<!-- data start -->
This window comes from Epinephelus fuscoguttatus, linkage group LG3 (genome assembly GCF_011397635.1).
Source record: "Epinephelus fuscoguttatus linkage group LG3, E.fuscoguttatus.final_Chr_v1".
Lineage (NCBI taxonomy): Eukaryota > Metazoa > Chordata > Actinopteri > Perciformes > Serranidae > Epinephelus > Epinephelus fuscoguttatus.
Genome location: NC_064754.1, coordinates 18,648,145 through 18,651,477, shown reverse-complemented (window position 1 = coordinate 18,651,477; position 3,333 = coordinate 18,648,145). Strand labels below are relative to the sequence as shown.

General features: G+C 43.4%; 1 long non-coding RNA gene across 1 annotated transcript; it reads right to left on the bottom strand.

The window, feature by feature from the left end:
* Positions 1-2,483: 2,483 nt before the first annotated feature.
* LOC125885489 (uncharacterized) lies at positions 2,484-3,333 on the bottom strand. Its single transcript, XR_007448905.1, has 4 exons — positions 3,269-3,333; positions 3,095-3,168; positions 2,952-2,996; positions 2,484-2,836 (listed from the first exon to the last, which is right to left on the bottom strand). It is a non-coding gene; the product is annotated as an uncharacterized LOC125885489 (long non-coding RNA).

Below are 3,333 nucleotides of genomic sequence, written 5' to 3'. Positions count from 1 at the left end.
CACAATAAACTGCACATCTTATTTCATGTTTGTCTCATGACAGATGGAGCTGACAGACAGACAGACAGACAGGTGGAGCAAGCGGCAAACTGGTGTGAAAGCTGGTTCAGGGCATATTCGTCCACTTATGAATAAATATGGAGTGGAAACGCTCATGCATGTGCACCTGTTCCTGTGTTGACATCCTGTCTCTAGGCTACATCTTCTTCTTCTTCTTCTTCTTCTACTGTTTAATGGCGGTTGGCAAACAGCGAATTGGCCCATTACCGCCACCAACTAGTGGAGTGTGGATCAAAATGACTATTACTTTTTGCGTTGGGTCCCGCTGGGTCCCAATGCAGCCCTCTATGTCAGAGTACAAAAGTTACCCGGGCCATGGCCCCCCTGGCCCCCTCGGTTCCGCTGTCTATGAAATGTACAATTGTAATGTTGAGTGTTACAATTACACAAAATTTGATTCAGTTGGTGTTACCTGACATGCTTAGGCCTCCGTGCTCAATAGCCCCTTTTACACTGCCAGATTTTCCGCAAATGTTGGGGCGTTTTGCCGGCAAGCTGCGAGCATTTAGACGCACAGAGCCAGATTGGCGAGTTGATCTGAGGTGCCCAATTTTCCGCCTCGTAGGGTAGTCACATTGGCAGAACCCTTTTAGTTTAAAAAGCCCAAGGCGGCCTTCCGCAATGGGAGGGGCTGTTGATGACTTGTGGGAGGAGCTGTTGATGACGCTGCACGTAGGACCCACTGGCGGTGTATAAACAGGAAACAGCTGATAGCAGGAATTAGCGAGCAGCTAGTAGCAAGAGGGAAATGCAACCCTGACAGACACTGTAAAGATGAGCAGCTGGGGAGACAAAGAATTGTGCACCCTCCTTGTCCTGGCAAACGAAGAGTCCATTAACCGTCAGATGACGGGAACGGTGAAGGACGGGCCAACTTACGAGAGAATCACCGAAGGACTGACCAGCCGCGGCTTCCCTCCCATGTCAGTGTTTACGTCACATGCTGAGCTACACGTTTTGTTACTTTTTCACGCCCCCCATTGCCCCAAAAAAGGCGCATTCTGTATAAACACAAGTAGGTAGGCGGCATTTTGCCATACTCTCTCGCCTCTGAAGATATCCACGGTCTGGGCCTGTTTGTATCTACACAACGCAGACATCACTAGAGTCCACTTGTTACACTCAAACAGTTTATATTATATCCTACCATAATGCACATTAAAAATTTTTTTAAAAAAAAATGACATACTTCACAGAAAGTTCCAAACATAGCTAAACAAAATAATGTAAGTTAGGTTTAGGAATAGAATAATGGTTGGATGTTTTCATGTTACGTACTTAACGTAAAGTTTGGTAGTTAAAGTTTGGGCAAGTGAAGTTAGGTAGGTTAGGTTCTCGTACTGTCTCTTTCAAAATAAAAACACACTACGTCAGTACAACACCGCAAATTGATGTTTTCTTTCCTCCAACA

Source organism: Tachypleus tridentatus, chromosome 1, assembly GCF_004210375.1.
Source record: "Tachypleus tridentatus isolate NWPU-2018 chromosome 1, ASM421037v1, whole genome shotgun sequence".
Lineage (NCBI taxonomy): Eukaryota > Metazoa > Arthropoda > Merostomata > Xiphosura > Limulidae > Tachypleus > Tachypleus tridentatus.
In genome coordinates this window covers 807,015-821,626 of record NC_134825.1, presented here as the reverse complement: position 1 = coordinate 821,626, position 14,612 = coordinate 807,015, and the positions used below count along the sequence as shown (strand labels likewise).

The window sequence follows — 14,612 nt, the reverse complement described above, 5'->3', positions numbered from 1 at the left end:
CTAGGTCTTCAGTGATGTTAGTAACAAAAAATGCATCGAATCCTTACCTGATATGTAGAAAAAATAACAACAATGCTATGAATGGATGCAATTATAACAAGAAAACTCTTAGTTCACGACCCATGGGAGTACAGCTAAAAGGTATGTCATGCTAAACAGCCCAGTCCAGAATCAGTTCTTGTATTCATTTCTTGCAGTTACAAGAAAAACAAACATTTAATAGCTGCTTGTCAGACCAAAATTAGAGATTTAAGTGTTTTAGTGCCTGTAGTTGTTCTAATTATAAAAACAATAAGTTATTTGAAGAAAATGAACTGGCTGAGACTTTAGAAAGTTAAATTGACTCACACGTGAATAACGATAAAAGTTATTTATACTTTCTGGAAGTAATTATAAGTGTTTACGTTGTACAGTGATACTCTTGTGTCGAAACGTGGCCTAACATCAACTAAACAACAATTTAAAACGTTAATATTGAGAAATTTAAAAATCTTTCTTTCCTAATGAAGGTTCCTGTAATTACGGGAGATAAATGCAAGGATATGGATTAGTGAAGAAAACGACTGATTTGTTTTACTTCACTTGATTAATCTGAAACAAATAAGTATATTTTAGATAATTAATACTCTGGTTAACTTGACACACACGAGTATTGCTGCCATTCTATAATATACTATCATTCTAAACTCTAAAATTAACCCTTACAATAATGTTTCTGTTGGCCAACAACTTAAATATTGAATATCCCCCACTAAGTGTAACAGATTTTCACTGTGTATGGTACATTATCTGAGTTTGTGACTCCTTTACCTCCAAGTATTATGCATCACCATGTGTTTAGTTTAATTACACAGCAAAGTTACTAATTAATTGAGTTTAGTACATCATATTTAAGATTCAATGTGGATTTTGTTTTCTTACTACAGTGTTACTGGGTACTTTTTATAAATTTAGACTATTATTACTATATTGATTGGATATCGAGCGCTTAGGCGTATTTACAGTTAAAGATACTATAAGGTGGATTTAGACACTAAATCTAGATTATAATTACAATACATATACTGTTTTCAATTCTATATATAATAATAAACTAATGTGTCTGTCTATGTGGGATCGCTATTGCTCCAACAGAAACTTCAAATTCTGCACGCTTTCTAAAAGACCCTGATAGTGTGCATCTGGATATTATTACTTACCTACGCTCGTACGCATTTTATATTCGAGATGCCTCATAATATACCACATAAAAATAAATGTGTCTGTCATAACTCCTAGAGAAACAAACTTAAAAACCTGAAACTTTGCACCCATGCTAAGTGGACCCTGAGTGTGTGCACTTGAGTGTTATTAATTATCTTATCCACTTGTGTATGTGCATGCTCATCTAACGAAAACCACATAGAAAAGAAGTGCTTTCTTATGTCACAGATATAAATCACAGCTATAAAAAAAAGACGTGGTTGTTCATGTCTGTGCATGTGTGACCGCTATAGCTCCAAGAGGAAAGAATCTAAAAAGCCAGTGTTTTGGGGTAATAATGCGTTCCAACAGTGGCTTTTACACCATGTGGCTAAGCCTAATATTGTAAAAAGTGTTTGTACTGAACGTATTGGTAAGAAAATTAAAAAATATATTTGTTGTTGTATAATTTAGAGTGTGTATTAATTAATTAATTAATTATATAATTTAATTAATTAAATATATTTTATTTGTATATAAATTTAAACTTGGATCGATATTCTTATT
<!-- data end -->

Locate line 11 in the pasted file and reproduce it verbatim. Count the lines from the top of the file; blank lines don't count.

Source organism: Tachypleus tridentatus, chromosome 1, assembly GCF_004210375.1.